Billionaire George Soros used his platform at Davos on Thursday to launch an attack on Facebook, Google and other tech giants which he called a "menace" to society for their monopolistic behaviour.
But the Hungarian investor's words had no impact on the market as both companies ended Thursday's session higher, even as he accused such websites of influencing how people think and damaging democracy - "particularly the integrity of elections".
Facebook's and Google's size, he argued, meant they had become "obstacles to innovation", pursuing instead their own agendas that allowed them "deceive their users by manipulating their attention and directing it towards their own commercial purposes".
He added: "They exploit the data they control, bundle the services they offer, and use discriminatory pricing to keep for themselves more of the benefits that otherwise they would have to share with consumers."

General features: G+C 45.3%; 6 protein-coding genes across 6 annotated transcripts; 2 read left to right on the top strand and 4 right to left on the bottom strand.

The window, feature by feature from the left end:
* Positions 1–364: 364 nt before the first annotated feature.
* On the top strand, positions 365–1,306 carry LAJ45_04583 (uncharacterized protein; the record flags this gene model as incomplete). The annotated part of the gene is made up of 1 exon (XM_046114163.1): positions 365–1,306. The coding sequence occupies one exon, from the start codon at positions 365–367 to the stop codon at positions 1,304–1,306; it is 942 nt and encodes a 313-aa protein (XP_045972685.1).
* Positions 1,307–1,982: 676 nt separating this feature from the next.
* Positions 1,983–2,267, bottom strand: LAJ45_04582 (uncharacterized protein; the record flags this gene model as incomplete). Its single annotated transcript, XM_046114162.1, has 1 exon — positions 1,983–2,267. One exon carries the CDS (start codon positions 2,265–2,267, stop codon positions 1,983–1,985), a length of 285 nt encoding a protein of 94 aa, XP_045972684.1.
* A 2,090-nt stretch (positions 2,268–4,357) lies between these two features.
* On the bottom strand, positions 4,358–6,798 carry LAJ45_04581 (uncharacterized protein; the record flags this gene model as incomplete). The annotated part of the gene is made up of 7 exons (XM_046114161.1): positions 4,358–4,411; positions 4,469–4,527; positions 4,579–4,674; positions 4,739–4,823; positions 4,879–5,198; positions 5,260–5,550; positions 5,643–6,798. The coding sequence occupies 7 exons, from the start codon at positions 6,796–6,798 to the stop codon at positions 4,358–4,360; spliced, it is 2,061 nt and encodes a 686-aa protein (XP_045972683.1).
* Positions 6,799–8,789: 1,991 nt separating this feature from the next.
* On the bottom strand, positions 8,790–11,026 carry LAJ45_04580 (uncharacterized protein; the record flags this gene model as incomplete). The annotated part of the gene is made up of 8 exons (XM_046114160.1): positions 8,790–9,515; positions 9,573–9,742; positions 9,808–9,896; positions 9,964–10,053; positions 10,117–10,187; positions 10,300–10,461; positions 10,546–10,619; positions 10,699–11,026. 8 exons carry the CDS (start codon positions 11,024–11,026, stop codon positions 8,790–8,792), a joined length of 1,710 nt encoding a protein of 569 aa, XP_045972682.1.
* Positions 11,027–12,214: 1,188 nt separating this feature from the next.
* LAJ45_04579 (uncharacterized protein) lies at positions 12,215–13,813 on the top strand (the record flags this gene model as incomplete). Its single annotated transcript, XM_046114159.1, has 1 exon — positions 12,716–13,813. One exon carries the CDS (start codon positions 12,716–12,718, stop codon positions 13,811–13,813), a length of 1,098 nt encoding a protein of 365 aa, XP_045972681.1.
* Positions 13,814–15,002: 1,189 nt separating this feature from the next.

Soros claimed that because the tech giants were "near-monopoly distributors", this made public utilities and as such should subject them to more stringent regulation aimed at preserving competition and innovation.
He held up as a worthy example Margrethe Vestager, the European Union competition commissioner, who landed a €2.6bn fine on Google last year for abusing its dominance as a search engine to promote products sold by its own subsidiaries.
Zero market impact
His words had little impact on the market, however. Facebook shares climbed 0.5% on Thursday, and were poised to open little changed on Friday at $187.48.
Shares in Google parent Alphabet rose 0.93% on Thursday, and were similarly expected to open flat on Friday at $1,182.14.